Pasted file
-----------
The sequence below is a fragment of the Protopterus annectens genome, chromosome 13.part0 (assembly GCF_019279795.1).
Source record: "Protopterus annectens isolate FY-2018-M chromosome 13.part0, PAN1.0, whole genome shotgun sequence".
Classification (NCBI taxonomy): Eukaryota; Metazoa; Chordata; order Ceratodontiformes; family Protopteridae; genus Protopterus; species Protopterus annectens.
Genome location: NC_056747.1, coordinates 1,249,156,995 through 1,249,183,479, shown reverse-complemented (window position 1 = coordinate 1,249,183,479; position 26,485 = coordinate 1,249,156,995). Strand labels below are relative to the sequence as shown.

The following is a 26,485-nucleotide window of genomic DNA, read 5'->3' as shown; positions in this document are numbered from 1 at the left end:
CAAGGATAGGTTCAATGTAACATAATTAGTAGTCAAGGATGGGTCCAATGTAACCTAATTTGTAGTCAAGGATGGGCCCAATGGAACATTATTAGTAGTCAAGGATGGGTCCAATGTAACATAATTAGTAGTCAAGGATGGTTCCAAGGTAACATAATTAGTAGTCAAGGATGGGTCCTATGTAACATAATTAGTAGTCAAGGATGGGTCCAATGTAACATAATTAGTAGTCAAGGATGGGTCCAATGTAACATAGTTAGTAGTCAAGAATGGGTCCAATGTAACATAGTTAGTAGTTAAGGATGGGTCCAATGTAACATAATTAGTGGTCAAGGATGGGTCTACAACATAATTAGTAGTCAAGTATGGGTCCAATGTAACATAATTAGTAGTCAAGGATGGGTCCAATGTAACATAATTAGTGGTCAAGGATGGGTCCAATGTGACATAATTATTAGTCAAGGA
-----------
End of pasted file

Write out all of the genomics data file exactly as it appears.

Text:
The sequence below is a fragment of the Protopterus annectens genome, chromosome 13.part0 (assembly GCF_019279795.1).
Source record: "Protopterus annectens isolate FY-2018-M chromosome 13.part0, PAN1.0, whole genome shotgun sequence".
Classification (NCBI taxonomy): Eukaryota; Metazoa; Chordata; order Ceratodontiformes; family Protopteridae; genus Protopterus; species Protopterus annectens.
Genome location: NC_056747.1, coordinates 1,249,156,995 through 1,249,183,479, shown reverse-complemented (window position 1 = coordinate 1,249,183,479; position 26,485 = coordinate 1,249,156,995). Strand labels below are relative to the sequence as shown.

The following is a 26,485-nucleotide window of genomic DNA, read 5'->3' as shown; positions in this document are numbered from 1 at the left end:
CAAGGATAGGTTCAATGTAACATAATTAGTAGTCAAGGATGGGTCCAATGTAACCTAATTTGTAGTCAAGGATGGGCCCAATGGAACATTATTAGTAGTCAAGGATGGGTCCAATGTAACATAATTAGTAGTCAAGGATGGTTCCAAGGTAACATAATTAGTAGTCAAGGATGGGTCCTATGTAACATAATTAGTAGTCAAGGATGGGTCCAATGTAACATAATTAGTAGTCAAGGATGGGTCCAATGTAACATAGTTAGTAGTCAAGAATGGGTCCAATGTAACATAGTTAGTAGTTAAGGATGGGTCCAATGTAACATAATTAGTGGTCAAGGATGGGTCTACAACATAATTAGTAGTCAAGTATGGGTCCAATGTAACATAATTAGTAGTCAAGGATGGGTCCAATGTAACATAATTAGTGGTCAAGGATGGGTCCAATGTGACATAATTATTAGTCAAGGA